If war—or anything, for that matter—was impending, people might say "We are up for it," to hearten the spirits of everyone and to ready them for the coming conflict.

1: It looks like it is war.

2: War it is and we are for it (we are its equals/its people)

it's Arabic for نحن (أهل)لها.

Are there any similar enthusiastic saying in English?

4 Answers 4


Be for it means:

  • (British informal) Be in imminent danger of punishment or other trouble.

    • We knew it would hurt; we knew we were for it in a big way.

(Cambridge Dictionary)

I think you mean:

We are up to it:

Be up to:

  • To be equal to, or prepared for;

    • he is up to the business, or the emergency.

(The Free Dictionary)

You may use face:

  • To meet or confront with self-assurance.

    • How can I face your parents when they know that I've let them down?
  • Come what may, we are ready to face it!
  • 1
    "To be for something" can also mean "to be in favour of something".
    – AndyT
    Jan 22, 2016 at 15:38
  • OP already knows about "To be up/for it",....he/she wants more examples.
    – rkchl
    Jan 22, 2016 at 15:39
  • How would I integrate that into say hardship. If hardship comes, we are .....?
    – user151577
    Jan 22, 2016 at 15:40
  • @user151577 - we are ready to face it.
    – user66974
    Jan 22, 2016 at 15:40
  • "If hardship comes, we are ready to go all the way". .....meaning right to the end if need be"
    – rkchl
    Jan 22, 2016 at 15:41

It is war, and we are for it, has various possible meanings.

It could mean, quite literally that we are in favour of it (being war).

If, if it implied enthusiasm it would probably be it is war, and we are up for it.

However, idiomatically it can mean something quite different. Indeed, the most likely meaning, in my view, and without knowing more of the context is that it means it is war, and we are in for serious punishment.

Now you are for it, has usually meant now you are in for serious trouble.

From reading @Josh61's answer, I gather that this last idiom may be uniquely British.

  • What I mean here is we are the boss at it, we can ride it out, come what come may sort of thing. We qualify for it. I just a nice formal way of saying. We are for it. Lost in translation I guess.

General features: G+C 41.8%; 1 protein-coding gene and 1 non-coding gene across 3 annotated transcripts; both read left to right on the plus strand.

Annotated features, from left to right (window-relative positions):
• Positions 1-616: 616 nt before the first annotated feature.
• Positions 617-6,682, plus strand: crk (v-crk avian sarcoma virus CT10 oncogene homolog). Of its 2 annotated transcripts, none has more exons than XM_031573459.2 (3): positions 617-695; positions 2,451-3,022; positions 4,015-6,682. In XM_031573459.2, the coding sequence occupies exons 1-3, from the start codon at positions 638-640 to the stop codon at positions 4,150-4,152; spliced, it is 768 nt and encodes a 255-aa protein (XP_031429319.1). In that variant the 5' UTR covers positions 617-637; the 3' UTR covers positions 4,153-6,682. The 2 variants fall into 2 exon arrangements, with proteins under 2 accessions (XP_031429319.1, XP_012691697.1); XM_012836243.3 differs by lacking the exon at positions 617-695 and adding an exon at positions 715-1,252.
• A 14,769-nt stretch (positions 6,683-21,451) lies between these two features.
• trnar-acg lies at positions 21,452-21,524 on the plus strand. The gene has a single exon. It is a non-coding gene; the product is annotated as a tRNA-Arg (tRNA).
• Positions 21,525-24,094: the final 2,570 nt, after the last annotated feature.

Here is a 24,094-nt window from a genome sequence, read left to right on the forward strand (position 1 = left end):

– user151577
    Jan 22, 2016 at 15:44
  • @user151577 Then I would say either ...and we are ready for it, or ...and we are up for it. We are for it could easily be taken as a lament that misery was on its way.
    – WS2
    Jan 22, 2016 at 15:46
  • @WS2 I'd (US born and bred, but with much more exposure to British idioms than most Americans) never have understood "we are for it" as indicating serious trouble. To me, it sounds somewhat old fashioned, like something you'd hear in a historical drama.
    – phoog
    Jan 22, 2016 at 17:56
  • @phoog Well I am a bit historical myself. It may have gone out of fashion, but as an idiom it has been alive and well during most of my life. You've been caught in the act, now you are for it. Or even ...now you're for the high jump.
    – WS2
    Jan 22, 2016 at 18:00
  • I frequently forget how reliant I am on context to understand idioms like this. The first time I heard "the beeb" I knew instantly what it meant, but only because we were talking about television.
    – phoog
    Jan 22, 2016 at 18:02

"It is war and we'll take the fight to them."

"It is war; We'll give as good as we get if not more".

  • What if it wasn't war, let's say hardship was about to beset, how would you say it. 'We are for hardship'?
    – user151577
    Jan 22, 2016 at 15:36
  • "We are very well prepared for the onset of any hardships". "If hardship comes, we are ready to go all the way". .....meaning right to the end if need be"
    – rkchl
    Jan 22, 2016 at 15:39
  • I want a snappy few words that can enthuse an audience. Like bring on hardship and rigour, 'we are for it'. Like we are up those hard times.
    – user151577
    Jan 22, 2016 at 15:49
  • "If hardship comes, we are ready to go all the way"
    – rkchl
    Jan 22, 2016 at 15:52

In recent U.S. history, two expressions of readiness to take action in a dangerous situation have approached the status of idioms: "Bring it on!" and "Let's roll!"

"Bring it on" may have become famous in the first place as the title of a popular movie about competitive cheerleading released in 2000, but it also received strong reinforcement from a speech that George W. Bush gave in 2003, daring anti-U.S. insurgents in Iraq to do their worst, by saying "Bring 'em on."

"Let's roll" got its start from a recording of one of the passengers aboard United Flight 93 just before a group of passengers attempted to overpower the hijackers of that airplane on September 11, 2001.

Leslie Savan, Slam Dunks and No-Brainers: Language in Your Life, the Media, Business, Politics, and, Like, Whatever (2005) has an interesting discussion of both of these phrases in a subsection of her book titled "War Words Yin and Yang."

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